Supplemental Savings Plan (SSP) Example

The IRS also limits total 401(k) contributions ($69,000 for 2024). After total contributions to the plan have reached $69,000, neither ExxonMobil nor the employee are allowed to deposit additional funds. ExxonMobil will accumulate any excess employer matching contributions above the IRS limit in the SSP to compensate employees for the disallowed benefit under the IRS rules.

Unlike the traditional ExxonMobil Savings Plan and Pension Plan, the Supplemental plans are not eligible for a tax-free rollover into an IRA at separation of service. Instead, the accumulated benefits are paid out as a lump sum at retirement and taxable on an ordinary income basis. Depending on the benefits accumulated, this could be a significant tax burden to a new ExxonMobil retiree.


Additional Payments Plan (APP)

ExxonMobil also compensates employees with a contribution to the Additional Payments Plan account. This calculation is the same as the pension formula and based on Earnings Bonus Units (EBUs).

It is important to note that ExxonMobil discontinued the use of EBUs as a form of compensation. However, individuals who are at or near retirement might have an existing APP balance.

exxon additional payments plan


Supplemental Plan Example

To help illustrate how the SSP and SPP work, let’s walk through an example. Say there is a woman named Margery who is an ExxonMobil employee. Margery makes an annual salary of $550,000. Based on the IRS limits, only $275,000 of her wages could be used in calculating her employer match for her savings plan and in the calculation of her pension plan benefits. This means that she is missing out on $14,350 of Savings Plan benefits (7% * ($550,000 – $345,000)) and has $275,000 left out of her pension plan benefit calculation ($550,000 – $275,000).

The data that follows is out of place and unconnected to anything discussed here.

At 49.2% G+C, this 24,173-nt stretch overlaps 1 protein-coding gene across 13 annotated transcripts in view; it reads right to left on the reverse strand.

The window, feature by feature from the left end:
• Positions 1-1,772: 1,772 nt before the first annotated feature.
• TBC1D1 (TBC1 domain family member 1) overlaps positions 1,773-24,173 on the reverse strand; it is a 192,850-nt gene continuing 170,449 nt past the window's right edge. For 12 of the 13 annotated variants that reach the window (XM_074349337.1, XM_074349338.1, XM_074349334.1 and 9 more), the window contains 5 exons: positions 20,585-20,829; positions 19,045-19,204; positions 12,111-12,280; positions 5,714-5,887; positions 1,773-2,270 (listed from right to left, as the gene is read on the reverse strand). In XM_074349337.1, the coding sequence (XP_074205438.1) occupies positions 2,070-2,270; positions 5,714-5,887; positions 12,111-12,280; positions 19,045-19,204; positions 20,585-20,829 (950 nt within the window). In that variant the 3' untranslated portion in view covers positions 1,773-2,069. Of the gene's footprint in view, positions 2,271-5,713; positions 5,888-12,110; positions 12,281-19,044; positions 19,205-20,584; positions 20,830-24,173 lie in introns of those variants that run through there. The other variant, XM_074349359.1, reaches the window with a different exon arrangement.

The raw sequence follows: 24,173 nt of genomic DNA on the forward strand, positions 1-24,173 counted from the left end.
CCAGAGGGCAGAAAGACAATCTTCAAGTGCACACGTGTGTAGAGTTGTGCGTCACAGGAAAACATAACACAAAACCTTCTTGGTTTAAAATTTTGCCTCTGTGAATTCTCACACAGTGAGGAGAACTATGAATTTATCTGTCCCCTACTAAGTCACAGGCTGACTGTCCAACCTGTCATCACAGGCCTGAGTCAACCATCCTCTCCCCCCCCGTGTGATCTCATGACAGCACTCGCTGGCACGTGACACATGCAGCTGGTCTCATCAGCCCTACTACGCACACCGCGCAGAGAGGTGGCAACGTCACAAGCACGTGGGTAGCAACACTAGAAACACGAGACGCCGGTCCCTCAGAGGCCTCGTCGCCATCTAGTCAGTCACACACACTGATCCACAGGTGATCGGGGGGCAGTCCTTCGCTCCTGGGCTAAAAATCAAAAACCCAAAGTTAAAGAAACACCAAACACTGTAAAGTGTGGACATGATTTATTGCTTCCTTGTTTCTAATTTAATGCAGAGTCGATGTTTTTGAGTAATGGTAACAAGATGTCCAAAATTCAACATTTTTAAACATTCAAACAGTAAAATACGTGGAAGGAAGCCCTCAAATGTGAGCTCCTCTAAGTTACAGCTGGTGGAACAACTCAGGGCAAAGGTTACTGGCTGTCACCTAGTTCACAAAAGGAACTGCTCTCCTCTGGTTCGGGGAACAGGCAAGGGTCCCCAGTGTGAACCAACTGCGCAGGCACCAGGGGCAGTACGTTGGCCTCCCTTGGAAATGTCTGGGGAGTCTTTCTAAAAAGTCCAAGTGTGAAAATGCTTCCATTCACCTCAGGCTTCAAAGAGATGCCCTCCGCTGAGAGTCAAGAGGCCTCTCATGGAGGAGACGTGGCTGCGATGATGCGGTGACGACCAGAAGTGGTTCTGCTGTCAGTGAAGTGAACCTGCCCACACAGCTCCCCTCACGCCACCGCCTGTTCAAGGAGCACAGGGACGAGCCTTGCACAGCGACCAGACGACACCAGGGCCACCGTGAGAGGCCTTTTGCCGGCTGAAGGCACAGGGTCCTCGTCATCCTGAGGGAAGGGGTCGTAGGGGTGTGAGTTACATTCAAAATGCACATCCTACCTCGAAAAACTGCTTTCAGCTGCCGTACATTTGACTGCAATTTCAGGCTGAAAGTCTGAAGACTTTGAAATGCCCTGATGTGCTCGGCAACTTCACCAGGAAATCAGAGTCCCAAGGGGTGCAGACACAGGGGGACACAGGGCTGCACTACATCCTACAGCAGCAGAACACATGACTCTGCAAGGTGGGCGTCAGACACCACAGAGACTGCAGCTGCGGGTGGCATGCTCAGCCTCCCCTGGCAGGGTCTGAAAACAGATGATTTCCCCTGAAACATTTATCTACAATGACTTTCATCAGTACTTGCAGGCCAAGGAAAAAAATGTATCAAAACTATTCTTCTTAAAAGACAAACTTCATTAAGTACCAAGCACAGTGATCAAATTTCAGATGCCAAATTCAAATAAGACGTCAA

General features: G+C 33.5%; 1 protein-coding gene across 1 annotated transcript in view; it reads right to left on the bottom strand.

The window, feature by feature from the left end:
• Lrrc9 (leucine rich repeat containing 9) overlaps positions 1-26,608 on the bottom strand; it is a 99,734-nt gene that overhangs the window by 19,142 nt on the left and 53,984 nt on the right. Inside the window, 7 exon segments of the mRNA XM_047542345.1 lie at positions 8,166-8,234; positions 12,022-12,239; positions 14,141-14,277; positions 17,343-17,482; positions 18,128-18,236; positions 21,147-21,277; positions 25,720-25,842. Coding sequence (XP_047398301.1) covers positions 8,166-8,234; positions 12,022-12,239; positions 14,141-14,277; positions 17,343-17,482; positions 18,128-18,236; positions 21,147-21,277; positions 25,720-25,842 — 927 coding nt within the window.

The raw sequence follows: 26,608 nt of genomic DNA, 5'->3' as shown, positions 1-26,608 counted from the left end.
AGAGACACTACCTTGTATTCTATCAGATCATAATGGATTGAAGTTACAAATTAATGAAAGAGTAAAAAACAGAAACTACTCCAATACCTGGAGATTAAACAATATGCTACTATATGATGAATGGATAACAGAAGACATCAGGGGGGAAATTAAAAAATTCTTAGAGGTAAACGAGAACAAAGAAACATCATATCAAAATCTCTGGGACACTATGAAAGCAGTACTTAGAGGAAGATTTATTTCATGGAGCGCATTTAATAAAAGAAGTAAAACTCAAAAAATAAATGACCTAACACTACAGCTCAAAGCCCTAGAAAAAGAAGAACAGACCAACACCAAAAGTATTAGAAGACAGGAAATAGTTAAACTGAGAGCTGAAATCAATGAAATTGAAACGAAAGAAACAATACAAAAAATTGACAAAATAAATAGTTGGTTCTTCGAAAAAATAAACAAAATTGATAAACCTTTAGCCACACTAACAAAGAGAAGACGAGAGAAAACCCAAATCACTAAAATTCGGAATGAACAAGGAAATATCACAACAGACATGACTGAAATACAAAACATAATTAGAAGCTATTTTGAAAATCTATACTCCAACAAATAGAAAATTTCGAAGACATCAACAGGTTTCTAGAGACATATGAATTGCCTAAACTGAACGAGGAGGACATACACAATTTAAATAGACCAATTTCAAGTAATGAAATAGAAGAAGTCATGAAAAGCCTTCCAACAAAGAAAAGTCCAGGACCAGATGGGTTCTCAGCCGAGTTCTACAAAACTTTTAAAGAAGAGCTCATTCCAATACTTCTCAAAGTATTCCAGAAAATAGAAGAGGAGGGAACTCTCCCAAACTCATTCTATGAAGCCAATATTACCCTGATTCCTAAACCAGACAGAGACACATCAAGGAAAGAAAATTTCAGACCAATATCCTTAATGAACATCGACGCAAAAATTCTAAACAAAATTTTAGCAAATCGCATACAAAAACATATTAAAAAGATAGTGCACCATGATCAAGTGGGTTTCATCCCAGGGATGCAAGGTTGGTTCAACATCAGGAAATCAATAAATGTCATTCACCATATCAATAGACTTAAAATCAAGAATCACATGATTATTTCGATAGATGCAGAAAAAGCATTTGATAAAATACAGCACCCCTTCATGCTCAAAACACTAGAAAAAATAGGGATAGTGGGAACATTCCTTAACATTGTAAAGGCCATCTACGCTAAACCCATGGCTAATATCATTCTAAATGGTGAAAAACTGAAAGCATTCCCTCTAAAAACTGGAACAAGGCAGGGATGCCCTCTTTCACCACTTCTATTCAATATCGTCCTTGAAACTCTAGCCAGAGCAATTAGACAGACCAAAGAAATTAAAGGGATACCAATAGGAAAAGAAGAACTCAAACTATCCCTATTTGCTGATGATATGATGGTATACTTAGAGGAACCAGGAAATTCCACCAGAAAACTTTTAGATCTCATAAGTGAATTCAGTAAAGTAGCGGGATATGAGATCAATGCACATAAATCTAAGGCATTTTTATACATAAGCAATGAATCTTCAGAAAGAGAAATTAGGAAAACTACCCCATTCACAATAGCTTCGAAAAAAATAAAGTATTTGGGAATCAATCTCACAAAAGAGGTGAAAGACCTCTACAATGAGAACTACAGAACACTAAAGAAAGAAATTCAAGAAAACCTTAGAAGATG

ExxonMobil recognizes that Margery is missing out on the full retirement benefits she should be entitled to due to the IRS limits. To remediate this, ExxonMobil will contribute to her SSP and SPP. The accumulated benefits in both of these accounts will be paid to Margery once she retires from ExxonMobil.


Supplemental Plan Pitfalls

There are two major pitfalls that ExxonMobil employees need to be aware of when discussing the SSP and SPP. The first is something that we mentioned at the start of this article, in that if you leave ExxonMobil before attaining retiree status, you will forfeit any accumulated benefits within the SSP and SPP. This is an important consideration when deciding later in your career to either stay with ExxonMobil until retirement, or leave to pursue other endeavors.

The second pitfall faced by many ExxonMobil employees is a lack of preparation for the tax bill they might face when they retire. Because the SSP and SPP benefits accumulated are fully taxable to the employee in the year they retire, many ExxonMobil retirees can get stuck with a large tax liability when they file after retirement.